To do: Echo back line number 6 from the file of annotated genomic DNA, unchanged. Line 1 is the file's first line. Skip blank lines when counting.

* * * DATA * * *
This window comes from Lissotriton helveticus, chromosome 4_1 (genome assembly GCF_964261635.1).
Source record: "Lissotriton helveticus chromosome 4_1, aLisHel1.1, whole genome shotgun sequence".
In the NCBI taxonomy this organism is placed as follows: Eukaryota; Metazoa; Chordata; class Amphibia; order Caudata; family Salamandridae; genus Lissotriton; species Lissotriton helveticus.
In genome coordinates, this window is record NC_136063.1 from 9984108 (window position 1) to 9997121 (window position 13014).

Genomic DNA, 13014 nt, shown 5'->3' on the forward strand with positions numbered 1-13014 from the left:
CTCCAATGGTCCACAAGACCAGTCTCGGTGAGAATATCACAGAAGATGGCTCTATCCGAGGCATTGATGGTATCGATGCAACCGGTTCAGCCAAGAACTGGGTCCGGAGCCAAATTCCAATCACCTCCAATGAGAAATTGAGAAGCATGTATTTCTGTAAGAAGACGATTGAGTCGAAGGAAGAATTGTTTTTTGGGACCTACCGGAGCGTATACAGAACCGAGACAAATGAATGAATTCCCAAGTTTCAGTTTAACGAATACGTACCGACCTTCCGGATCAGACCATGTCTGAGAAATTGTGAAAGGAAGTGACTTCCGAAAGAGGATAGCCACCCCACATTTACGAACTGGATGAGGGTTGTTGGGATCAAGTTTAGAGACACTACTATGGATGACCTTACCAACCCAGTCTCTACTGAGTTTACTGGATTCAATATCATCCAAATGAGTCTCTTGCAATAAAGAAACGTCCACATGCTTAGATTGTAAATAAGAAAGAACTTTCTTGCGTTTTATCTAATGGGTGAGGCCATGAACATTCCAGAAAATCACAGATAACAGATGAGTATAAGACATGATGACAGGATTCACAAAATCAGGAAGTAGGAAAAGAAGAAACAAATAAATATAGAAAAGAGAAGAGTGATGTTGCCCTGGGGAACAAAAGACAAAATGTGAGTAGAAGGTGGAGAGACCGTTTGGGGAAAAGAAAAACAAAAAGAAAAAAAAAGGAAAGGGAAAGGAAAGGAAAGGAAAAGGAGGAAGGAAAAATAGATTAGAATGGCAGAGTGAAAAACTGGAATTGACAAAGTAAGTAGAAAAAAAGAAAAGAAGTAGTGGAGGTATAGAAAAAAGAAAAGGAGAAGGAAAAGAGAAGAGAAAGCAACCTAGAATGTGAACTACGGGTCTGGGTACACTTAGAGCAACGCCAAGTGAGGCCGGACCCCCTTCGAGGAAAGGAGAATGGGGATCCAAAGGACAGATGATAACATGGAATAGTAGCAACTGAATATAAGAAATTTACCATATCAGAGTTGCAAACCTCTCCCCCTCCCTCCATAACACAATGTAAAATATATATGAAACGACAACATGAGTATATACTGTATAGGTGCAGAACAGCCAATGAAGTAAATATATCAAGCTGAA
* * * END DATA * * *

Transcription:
CTCCAATGGTCCACAAGACCAGTCTCGGTGAGAATATCACAGAAGATGGCTCTATCCGAGGCATTGATGGTATCGATGCAACCGGTTCAGCCAAGAACTGGGTCCGGAGCCAAATTCCAATCACCTCCAATGAGAAATTGAGAAGCATGTATTTCTGTAAGAAGACGATTGAGTCGAAGGAAGAATTGTTTTTTGGGACCTACCGGAGCGTATACAGAACCGAGACAAATGAATGAATTCCCAAGTTTCAGTTTAACGAATACGTACCGACCTTCCGGATCAGACCATGTCTGAGAAATTGTGAAAGGAAGTGACTTCCGAAAGAGGATAGCCACCCCACATTTACGAACTGGATGAGGGTTGTTGGGATCAAGTTTAGAGACACTACTATGGATGACCTTACCAACCCAGTCTCTACTGAGTTTACTGGATTCAATATCATCCAAATGAGTCTCTTGCAATAAAGAAACGTCCACATGCTTAGATTGTAAATAAGAAAGAACTTTCTTGCGTTTTATCTAATGGGTGAGGCCATGAACATTCCAGAAAATCACAGATAACAGATGAGTATAAGACATGATGACAGGATTCACAAAATCAGGAAGTAGGAAAAGAAGAAACAAATAAATATAGAAAAGAGAAGAGTGATGTTGCCCTGGGGAACAAAAGACAAAATGTGAGTAGAAGGTGGAGAGACCGTTTGGGGAAAAGAAAAACAAAAAGAAAAAAAAAGGAAAGGGAAAGGAAAGGAAAGGAAAAGGAGGAAGGAAAAATAGATTAGAATGGCAGAGTGAAAAACTGGAATTGACAAAGTAAGTAGAAAAAAAGAAAAGAAGTAGTGGAGGTATAGAAAAAAGAAAAGGAGAAGGAAAAGAGAAGAGAAAGCAACCTAGAATGTGAACTACGGGTCTGGGTACACTTAGAGCAACGCCAAGTGAGGCCGGACCCCCTTCGAGGAAAGGAGAATGGGGATCCAAAGGACAGATGATAACATGGAATAGTAGCAACTGAATATAAGAAATTTACCATATCAGAGTTGCAAACCTCTCCCCCTCCCTCCATAACACAATGTAAAATATATATGAAACGACAACATGAGTATATACTGTATAGGTGCAGAACAGCCAATGAAGTAAATATATCAAGCTGAA